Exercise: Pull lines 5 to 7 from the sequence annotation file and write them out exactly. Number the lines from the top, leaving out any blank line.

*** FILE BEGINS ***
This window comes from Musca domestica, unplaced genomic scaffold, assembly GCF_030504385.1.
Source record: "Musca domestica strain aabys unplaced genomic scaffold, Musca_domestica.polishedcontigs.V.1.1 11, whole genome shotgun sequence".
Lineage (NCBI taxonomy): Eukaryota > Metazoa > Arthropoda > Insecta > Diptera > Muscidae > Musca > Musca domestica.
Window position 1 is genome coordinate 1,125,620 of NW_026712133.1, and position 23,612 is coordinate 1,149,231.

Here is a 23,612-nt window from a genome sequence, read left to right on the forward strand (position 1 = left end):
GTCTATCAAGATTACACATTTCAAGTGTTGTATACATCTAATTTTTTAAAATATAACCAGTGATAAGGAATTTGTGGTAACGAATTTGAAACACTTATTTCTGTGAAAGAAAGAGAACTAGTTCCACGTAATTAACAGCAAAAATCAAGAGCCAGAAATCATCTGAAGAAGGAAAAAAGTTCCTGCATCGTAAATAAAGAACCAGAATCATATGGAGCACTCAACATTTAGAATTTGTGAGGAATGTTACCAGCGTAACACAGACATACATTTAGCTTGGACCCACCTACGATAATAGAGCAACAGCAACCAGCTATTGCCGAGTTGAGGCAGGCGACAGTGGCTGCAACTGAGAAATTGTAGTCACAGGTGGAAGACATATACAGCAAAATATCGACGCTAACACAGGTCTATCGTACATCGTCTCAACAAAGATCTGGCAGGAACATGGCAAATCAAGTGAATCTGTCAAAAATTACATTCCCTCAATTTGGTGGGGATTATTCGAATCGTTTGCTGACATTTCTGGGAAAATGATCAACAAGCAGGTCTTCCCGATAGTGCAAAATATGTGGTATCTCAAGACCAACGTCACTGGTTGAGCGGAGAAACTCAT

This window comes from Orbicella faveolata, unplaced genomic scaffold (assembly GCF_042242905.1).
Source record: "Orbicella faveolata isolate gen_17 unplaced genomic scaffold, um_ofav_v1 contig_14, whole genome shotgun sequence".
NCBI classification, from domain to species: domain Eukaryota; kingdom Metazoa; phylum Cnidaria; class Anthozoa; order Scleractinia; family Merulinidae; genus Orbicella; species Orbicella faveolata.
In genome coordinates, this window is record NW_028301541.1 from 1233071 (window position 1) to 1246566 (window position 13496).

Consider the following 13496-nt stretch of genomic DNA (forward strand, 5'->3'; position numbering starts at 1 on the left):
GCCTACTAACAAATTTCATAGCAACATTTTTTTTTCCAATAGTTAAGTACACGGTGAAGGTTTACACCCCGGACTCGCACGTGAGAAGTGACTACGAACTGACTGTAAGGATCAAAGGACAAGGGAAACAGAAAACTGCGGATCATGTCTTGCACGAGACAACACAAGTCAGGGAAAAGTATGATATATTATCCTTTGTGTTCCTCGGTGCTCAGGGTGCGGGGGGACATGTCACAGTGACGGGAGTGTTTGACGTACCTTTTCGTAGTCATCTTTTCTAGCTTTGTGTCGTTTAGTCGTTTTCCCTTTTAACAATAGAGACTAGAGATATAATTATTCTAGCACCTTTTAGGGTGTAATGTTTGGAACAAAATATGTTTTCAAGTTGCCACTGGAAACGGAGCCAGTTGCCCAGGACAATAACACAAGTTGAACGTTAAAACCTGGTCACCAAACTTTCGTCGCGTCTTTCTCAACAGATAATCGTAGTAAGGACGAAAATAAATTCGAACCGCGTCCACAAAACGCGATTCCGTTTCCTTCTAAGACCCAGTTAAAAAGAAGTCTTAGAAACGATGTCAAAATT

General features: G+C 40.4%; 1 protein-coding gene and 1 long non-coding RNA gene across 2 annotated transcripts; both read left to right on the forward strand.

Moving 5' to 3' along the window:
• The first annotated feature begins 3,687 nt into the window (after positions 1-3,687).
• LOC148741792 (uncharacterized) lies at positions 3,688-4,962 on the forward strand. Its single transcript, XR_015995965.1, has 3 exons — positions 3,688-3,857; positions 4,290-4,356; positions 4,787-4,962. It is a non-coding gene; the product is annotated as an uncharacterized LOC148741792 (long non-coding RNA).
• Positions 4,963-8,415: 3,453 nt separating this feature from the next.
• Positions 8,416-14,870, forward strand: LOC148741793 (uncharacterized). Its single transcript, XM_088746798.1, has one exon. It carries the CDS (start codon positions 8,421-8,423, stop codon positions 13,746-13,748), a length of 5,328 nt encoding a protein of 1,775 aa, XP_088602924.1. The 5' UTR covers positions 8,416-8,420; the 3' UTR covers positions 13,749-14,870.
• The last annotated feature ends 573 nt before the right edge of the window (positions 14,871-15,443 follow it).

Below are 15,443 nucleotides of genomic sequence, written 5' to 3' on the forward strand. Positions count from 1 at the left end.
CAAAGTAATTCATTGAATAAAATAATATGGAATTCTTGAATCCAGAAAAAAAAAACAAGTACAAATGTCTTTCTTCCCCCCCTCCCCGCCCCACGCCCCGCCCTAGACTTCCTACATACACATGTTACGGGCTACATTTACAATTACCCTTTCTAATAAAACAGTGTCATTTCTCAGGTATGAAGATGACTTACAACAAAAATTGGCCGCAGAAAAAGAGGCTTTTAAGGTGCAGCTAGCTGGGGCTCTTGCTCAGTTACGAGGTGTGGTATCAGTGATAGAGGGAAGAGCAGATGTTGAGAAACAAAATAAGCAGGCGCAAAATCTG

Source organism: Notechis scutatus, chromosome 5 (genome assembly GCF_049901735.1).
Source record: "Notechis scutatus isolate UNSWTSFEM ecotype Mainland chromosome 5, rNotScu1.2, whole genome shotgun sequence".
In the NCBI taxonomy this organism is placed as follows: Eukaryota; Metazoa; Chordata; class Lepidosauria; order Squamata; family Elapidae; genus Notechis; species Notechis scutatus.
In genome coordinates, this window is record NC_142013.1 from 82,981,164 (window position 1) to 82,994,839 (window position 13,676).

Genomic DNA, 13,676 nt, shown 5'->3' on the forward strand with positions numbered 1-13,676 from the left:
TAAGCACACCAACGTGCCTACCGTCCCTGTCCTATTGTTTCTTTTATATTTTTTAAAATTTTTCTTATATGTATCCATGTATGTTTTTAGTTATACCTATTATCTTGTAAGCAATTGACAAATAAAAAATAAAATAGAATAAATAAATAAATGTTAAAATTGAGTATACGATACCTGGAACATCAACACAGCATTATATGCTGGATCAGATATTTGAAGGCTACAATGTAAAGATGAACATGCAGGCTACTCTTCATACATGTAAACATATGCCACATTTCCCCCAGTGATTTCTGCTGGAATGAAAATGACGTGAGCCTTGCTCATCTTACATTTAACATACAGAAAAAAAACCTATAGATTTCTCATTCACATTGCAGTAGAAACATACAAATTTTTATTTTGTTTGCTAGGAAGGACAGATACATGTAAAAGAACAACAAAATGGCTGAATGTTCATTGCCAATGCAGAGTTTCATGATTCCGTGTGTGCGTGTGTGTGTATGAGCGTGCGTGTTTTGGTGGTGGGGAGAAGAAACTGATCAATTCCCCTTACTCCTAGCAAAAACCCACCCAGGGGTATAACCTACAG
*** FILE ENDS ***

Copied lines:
Here is a 23,612-nt window from a genome sequence, read left to right on the forward strand (position 1 = left end):
GTCTATCAAGATTACACATTTCAAGTGTTGTATACATCTAATTTTTTAAAATATAACCAGTGATAAGGAATTTGTGGTAACGAATTTGAAACACTTATTTCTGTGAAAGAAAGAGAACTAGTTCCACGTAATTAACAGCAAAAATCAAGAGCCAGAAATCATCTGAAGAAGGAAAAAAGTTCCTGCATCGTAAATAAAGAACCAGAATCATATGGAGCACTCAACATTTAGAATTTGTGAGGAATGTTACCAGCGTAACACAGACATACATTTAGCTTGGACCCACCTACGATAATAGAGCAACAGCAACCAGCTATTGCCGAGTTGAGGCAGGCGACAGTGGCTGCAACTGAGAAATTGTAGTCACAGGTGGAAGACATATACAGCAAAATATCGACGCTAACACAGGTCTATCGTACATCGTCTCAACAAAGATCTGGCAGGAACATGGCAAATCAAGTGAATCTGTCAAAAATTACATTCCCTCAATTTGGTGGGGATTATTCGAATCGTTTGCTGACATTTCTGGGAAAATGATCAACAAGCAGGTCTTCCCGATAGTGCAAAATATGTGGTATCTCAAGACCAACGTCACTGGTTGAGCGGAGAAACTCAT

This window comes from Orbicella faveolata, unplaced genomic scaffold (assembly GCF_042242905.1).